The race, gender and ethnicity of residential students and community members will be excluded from the 2020 census as Georgetown University switches to a new online census reporting system, according to a university official.
The university will be able to report 100% of students living on campus through an online data collection system in April 2020. The Family Education Rights and Privacy Act, however, restricts the university from reporting the race, ethnicity or gender of students, according to a university official.
Georgetown will compile census data for residential students and community members using a new Electronic Response Data Transfer, or eResponse, method for the first time this year. Administrators will input census data online on behalf of residential students and community members through the new system, according to a university official.
The U.S. Census Bureau will not directly contact students in university-owned housing, which the bureau considers group quarters, the same category as jails and senior living homes, according to a 2020 census fact sheet co-authored by Cara Brumfield. Brumfield serves as a senior policy analyst at the Economic Security and Opportunity Initiative at the Georgetown University Law Center’s Center on Poverty and Inequality.
The USCB will instead communicate with university representatives, according to the fact sheet.
When universities report census data on residential students, representatives have several options for how they count those students, according to the USCB. Universities can choose to report census data by allowing a census taker to drop off paper questionnaires for students to fill out. They can also choose to give a census taker permission to knock on doors to conduct the census or elect to compile data online using a secure portal, according to the USCB.
In previous years, the university participated in a program in which students filled out a census form and delivered it to their residential assistants. Under this system, used by Georgetown in the 2010 census, roommates filled out forms together before turning them in to their RAs, according to a university official.
Out of concerns that the previous system could make students feel uncomfortable, the university switched to an eResponse method for group quarters for the 2020 census, rather than having students self-report information, according to a university official.
Students also have the opportunity to request that additional directory information, such as home addresses, telephone numbers, and date and place of birth, be withheld from student directory information, according to a Jan. 23 universitywide email from Associate Vice President and University Registrar Annamarie Bianco.
While students can withhold the release of directory information every academic year, students can also restrict the university from sharing their information with the USCB, according to a university official.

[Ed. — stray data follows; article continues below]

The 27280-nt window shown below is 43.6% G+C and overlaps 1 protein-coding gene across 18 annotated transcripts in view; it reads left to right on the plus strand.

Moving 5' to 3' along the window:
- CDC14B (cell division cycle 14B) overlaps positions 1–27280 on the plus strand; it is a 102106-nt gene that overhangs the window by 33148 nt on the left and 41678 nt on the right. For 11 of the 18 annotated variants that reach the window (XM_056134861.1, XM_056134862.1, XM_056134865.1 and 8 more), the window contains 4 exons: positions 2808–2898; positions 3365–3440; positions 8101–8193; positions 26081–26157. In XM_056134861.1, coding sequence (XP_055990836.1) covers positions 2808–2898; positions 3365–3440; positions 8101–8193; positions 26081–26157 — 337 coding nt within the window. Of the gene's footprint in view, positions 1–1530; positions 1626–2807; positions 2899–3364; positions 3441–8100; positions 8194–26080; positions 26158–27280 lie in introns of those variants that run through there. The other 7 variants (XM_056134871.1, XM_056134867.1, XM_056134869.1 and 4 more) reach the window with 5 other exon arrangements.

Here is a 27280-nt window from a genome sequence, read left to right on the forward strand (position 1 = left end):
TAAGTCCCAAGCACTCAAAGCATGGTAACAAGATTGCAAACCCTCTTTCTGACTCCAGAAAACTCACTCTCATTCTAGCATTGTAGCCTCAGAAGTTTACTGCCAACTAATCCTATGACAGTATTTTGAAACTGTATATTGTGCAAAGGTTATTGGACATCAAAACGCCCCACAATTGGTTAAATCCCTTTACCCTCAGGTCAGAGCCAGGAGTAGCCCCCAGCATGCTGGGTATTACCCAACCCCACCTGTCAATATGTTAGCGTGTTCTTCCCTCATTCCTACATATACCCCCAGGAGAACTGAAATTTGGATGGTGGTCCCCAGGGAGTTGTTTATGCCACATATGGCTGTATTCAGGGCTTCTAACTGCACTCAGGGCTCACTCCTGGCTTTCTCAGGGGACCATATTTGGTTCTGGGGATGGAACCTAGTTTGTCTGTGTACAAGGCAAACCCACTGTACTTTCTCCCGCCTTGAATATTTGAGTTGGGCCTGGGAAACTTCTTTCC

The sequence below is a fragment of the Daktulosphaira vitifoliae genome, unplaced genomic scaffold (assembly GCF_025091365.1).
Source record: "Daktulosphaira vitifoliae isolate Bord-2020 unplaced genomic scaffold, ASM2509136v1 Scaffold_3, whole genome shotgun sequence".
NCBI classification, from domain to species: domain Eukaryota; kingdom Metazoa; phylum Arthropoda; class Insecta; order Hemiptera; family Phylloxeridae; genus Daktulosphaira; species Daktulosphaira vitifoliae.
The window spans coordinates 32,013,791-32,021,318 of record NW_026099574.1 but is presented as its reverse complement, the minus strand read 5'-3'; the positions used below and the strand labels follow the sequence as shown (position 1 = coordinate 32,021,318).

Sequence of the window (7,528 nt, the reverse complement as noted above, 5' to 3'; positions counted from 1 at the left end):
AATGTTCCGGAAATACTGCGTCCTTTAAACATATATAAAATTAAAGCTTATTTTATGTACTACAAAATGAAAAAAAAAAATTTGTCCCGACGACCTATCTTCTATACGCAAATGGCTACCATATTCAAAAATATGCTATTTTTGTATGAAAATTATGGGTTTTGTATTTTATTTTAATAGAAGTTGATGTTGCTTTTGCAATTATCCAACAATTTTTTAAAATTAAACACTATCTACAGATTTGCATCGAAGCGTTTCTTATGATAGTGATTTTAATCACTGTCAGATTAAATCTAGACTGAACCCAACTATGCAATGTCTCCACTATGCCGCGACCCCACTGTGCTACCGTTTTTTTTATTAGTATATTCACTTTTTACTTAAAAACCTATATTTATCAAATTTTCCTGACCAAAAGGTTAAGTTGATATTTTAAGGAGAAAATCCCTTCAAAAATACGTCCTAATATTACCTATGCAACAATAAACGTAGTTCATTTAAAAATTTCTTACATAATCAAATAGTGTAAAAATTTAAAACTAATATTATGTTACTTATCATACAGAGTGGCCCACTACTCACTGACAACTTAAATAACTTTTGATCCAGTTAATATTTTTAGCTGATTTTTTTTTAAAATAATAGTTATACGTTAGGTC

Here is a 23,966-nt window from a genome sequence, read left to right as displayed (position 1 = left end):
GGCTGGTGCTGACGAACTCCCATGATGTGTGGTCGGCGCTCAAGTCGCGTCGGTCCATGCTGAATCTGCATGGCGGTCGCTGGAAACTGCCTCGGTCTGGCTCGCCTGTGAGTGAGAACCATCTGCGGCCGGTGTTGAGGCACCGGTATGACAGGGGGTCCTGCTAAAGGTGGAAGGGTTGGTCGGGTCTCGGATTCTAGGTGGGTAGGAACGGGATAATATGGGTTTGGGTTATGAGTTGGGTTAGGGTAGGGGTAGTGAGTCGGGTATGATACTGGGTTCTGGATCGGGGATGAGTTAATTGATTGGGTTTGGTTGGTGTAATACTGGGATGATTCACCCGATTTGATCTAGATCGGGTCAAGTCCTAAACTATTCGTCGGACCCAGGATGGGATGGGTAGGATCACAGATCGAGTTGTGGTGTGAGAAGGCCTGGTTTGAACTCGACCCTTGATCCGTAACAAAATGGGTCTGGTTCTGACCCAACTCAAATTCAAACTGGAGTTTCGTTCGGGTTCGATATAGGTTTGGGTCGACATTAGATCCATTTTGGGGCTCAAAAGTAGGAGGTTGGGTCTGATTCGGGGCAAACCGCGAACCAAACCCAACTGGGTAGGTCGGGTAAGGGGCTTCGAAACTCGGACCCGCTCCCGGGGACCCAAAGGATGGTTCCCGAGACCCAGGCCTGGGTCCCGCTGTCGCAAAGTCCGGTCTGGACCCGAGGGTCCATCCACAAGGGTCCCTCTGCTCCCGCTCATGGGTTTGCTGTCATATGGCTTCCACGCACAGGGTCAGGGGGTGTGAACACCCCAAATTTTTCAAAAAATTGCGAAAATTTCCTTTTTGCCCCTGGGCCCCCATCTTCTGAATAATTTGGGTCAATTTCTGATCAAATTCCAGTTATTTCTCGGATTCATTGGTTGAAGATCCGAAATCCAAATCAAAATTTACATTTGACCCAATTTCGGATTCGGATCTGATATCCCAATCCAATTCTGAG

Students can opt-in to filling out the census form themselves and include answers to questions about characteristics of their identity, according to Amy O’Hara, director of the Georgetown Federal Statistical Research Data Center.
“There is also an option for students to fill out individual forms, which would enable them to report their characteristics like race, Hispanic origin, and gender,” O’Hara wrote in an email to The Hoya. “These fields have always been restricted by FERPA, nothing changed this year in terms of the law or regulations.”
Data collected from the census is crucial to developments for Georgetown’s surrounding neighborhood, according to O’Hara.
“Census data is critically important for understanding Georgetown’s local community, potentially involving the availability and use of rental housing, of transportation planning (bike share, ride share, parking, bus routes, shuttles), and the data are important to investors and entrepreneurs who offer services to the Georgetown community,” O’Hara wrote.
Unlike residential students, the university will not complete an eResponse for students living off campus. These students will self-report their race or ethnicity and gender on 2020 census enumerations, according to a university official. The census will also contact those students directly.
The university has not sent instructions to students living on or off campus for the upcoming census set for April 2020.
Georgetown students, whether they live in official campus housing or in off-campus residences, need to know how their data will be reported, according to Natalia Lopez (SFS ’22), secretary of D.C. Affairs for GUSA’s D.C. and Federal Relations Committee.
“One of our major projects this semester is making sure that all students understand the importance of the census to not only the university but to our community as well,” Lopez wrote in an email to The Hoya. “We are working alongside the university with their advocacy efforts to make sure every student knows their responsibilities for the census, such as what forms they need to fill out if they are living off campus.”